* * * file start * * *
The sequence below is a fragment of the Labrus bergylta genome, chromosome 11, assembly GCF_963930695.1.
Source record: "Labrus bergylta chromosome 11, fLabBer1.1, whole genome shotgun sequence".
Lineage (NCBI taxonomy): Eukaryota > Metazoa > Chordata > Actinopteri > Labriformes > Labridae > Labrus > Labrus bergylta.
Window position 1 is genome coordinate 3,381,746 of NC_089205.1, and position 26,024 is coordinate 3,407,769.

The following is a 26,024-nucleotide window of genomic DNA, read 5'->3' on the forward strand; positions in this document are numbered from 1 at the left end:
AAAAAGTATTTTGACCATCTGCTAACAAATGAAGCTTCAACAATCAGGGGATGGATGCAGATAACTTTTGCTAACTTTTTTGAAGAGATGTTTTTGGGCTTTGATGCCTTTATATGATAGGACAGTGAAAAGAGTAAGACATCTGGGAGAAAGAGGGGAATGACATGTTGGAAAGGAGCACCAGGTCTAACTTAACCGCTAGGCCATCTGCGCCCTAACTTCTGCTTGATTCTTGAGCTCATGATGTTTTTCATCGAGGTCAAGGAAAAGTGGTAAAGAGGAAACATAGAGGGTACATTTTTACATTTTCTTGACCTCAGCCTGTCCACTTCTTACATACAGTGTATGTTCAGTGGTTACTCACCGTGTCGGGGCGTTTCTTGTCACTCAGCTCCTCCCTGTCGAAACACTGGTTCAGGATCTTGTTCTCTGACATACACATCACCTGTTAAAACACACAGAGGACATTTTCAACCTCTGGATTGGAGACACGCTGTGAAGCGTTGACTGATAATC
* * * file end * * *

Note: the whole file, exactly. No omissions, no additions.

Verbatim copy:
The sequence below is a fragment of the Labrus bergylta genome, chromosome 11, assembly GCF_963930695.1.
Source record: "Labrus bergylta chromosome 11, fLabBer1.1, whole genome shotgun sequence".
Lineage (NCBI taxonomy): Eukaryota > Metazoa > Chordata > Actinopteri > Labriformes > Labridae > Labrus > Labrus bergylta.
Window position 1 is genome coordinate 3,381,746 of NC_089205.1, and position 26,024 is coordinate 3,407,769.

The following is a 26,024-nucleotide window of genomic DNA, read 5'->3' on the forward strand; positions in this document are numbered from 1 at the left end:
AAAAAGTATTTTGACCATCTGCTAACAAATGAAGCTTCAACAATCAGGGGATGGATGCAGATAACTTTTGCTAACTTTTTTGAAGAGATGTTTTTGGGCTTTGATGCCTTTATATGATAGGACAGTGAAAAGAGTAAGACATCTGGGAGAAAGAGGGGAATGACATGTTGGAAAGGAGCACCAGGTCTAACTTAACCGCTAGGCCATCTGCGCCCTAACTTCTGCTTGATTCTTGAGCTCATGATGTTTTTCATCGAGGTCAAGGAAAAGTGGTAAAGAGGAAACATAGAGGGTACATTTTTACATTTTCTTGACCTCAGCCTGTCCACTTCTTACATACAGTGTATGTTCAGTGGTTACTCACCGTGTCGGGGCGTTTCTTGTCACTCAGCTCCTCCCTGTCGAAACACTGGTTCAGGATCTTGTTCTCTGACATACACATCACCTGTTAAAACACACAGAGGACATTTTCAACCTCTGGATTGGAGACACGCTGTGAAGCGTTGACTGATAATC